Publication History: This article was written especially for "Crain's Petrophysical Handbook" by E. R. Crain, P.Eng. in 2004. Updated 2016, 2018, 2021. This webpage version is the copyrighted intellectual property of the author.

Do not copy or distribute in any form without explicit permission.

RECOMMENDED LOGGING PROGRAM
The logging program should be carefully designed to gather all the data required today, and in the future as well. The program needs to be written, preferably in a checklist format, describing the logs to be run, the curve complement on each log, the scales for each curve, and the interval to be covered. The program forms part of the well drilling and completion program and is used by the logging engineer to guide hin as to what is required. The wellsite representative (geologist, drilling engineer, or petrophysicist) monitors the performance of the logging operation based on this program.

 

Crain's Recommended Logging Program
In the past, too few logs were run, even after the advent of many of the modern logging and analysis techniques. Thus re-evaluation of by-passed reserves, definition of geological prospects, and seismic modeling suffer today for the false economy of the past. The best procedure to follow is to run a comprehensive suite of logs The following list will cover all near and long term technical needs for most situations.

In normal fresh or invert mud systems, use:
  1. Array Induction 2 ft bed resolution, with SP, GR
      Use Array Laterolog in salt mud or resistivity > 600 ohm-m
  2. Array Sonic  2 ft bed resolution, with SP, GR, Caliper
      Use Dipole Shear Sonic for unconventional reservoirs or stressed regimes
  3. Density Neutron PE combination, with SP, GR, Caliper, Density Correction
  4. ADD Spectral GR in unconventional, frontier, or radioactive sands
  5. ADD Nuclear Magnetic Resonance  in unconventional wells.

As needed:
  6. Resistivity Image for stratigraphic, structural data, fractures
  7. Other specialty tools

Not all “Quad Combo” tool sets are equal;, some omit the sonic log, some “forget” to turn on the PE curve. Carefully specify what you want  and don’t accept less just because thw quote “looks good”. If what you want is not specifically on the quote, it won’t magically get run at the wellsite. YOU must be proactive and CHECK

Other needed logs:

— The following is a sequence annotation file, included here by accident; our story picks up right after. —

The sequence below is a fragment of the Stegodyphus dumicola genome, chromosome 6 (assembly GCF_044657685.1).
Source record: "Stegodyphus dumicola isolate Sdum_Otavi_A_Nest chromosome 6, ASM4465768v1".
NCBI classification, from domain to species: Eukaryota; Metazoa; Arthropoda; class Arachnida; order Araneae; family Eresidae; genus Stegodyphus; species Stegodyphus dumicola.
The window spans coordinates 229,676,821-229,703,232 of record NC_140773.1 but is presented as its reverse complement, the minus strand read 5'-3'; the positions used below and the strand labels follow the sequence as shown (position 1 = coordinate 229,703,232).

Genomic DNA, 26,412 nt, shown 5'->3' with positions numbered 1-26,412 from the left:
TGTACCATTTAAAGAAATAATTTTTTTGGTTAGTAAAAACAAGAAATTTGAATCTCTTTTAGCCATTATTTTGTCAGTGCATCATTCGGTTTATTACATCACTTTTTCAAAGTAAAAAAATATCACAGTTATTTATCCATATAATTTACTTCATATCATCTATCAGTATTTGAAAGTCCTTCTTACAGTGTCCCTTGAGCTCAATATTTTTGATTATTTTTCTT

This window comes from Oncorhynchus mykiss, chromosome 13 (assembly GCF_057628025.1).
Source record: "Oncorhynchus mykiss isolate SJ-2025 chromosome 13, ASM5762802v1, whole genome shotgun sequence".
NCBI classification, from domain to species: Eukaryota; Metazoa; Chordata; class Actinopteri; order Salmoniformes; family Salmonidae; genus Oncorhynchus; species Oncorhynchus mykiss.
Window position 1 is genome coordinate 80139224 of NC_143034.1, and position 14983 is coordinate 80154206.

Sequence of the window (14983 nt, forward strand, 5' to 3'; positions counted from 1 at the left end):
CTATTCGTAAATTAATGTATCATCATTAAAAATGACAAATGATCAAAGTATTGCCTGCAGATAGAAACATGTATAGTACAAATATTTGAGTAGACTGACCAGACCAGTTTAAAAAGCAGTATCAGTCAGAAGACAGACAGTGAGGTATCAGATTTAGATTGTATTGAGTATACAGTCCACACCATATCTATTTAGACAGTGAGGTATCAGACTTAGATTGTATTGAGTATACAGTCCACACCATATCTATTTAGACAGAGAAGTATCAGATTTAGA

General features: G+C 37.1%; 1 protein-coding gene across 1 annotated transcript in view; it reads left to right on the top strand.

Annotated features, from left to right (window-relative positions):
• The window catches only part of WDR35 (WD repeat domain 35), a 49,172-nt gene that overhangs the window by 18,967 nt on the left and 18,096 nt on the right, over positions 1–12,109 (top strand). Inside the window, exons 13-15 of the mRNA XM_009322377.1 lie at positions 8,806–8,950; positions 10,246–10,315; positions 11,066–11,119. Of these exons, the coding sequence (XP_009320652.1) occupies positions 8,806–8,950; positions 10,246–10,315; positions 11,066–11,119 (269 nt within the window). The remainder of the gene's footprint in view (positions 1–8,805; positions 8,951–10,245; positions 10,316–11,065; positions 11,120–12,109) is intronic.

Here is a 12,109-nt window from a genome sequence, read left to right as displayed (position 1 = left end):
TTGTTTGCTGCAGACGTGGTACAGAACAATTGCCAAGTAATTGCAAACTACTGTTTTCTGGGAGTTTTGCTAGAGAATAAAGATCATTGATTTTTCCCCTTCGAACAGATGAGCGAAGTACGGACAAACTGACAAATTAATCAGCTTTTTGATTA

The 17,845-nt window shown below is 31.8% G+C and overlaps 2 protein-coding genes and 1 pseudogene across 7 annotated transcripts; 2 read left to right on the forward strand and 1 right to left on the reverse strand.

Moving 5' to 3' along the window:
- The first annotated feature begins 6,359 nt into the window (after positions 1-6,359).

After cement job, run ultrasonic cement / pipe integrity log.
  After stimulation, run tracer log.

In cased hole with limited or no open hole logs,
run compensated neutron, and pulsed neutron (RST) for porosity and water saturation, with gamma ray for shale calculations and correlation. Modern sonic logs can be run in casing if there is a good cement job. Cased hole resistivity and density are available in some areas.

These recommendations provide sufficient redundancy to provide fail-safe log analysis except in the case of massive and numerous tool failures, or extremely bad (large) hole condition. A reasonable estimate of shale content, porosity, water saturation, rock velocity, rock density, lithology, and zone productivity can be made from this data.

 Log quality control is an important feature of log analysis, both in the field when the log is run, and in the office when the log is used. All quality checks are relative - the major concern is to determine in the field that the log can ultimately be used for all its intended purposes without misleading the user.

Few logs are perfect. Deviations from perfection should be noted, and corrected if possible, but many errors or faults will not invalidate the data presented. Some errors or faults do invalidate the log, so these should be re-run immediately without the error (usually a new or different logging tool is needed). If any fault can obviously be remedied by computer manipulation this should be done, since the computer time is cheaper than the rig time (and it is also done at the service company's expense). If the redundancy built into the suggested logging program is lost due to a tool failure, then steps should be taken to verify that the logs you do have can provide at least the minimum data required from the logs.

These requirements are usually met on a routine basis by most logging companies. If you want better results, or more redundancy for safety, then you or your representative will have to go to the well site and monitor quality and performance of the logging operation. 

 

Logging Tool Bed Resolution
The description of logging tool resolution can be broken down into three components - horizontal resolution (depth of investigation), vertical resolution (bed definition), and tool accuracy (possible error in the actual measurement).

The bed resolution is the bed thickness needed for the tool to read the true formation value, unaffected by the adjacent or surrounding beds. The depth of investigation is the depth of rock penetrated by the measuring system, which returns about 90% or more of the measured signal. This is defined in the table for the optimum case; that is, the borehole, fluid and rock properties are correct for the tool described.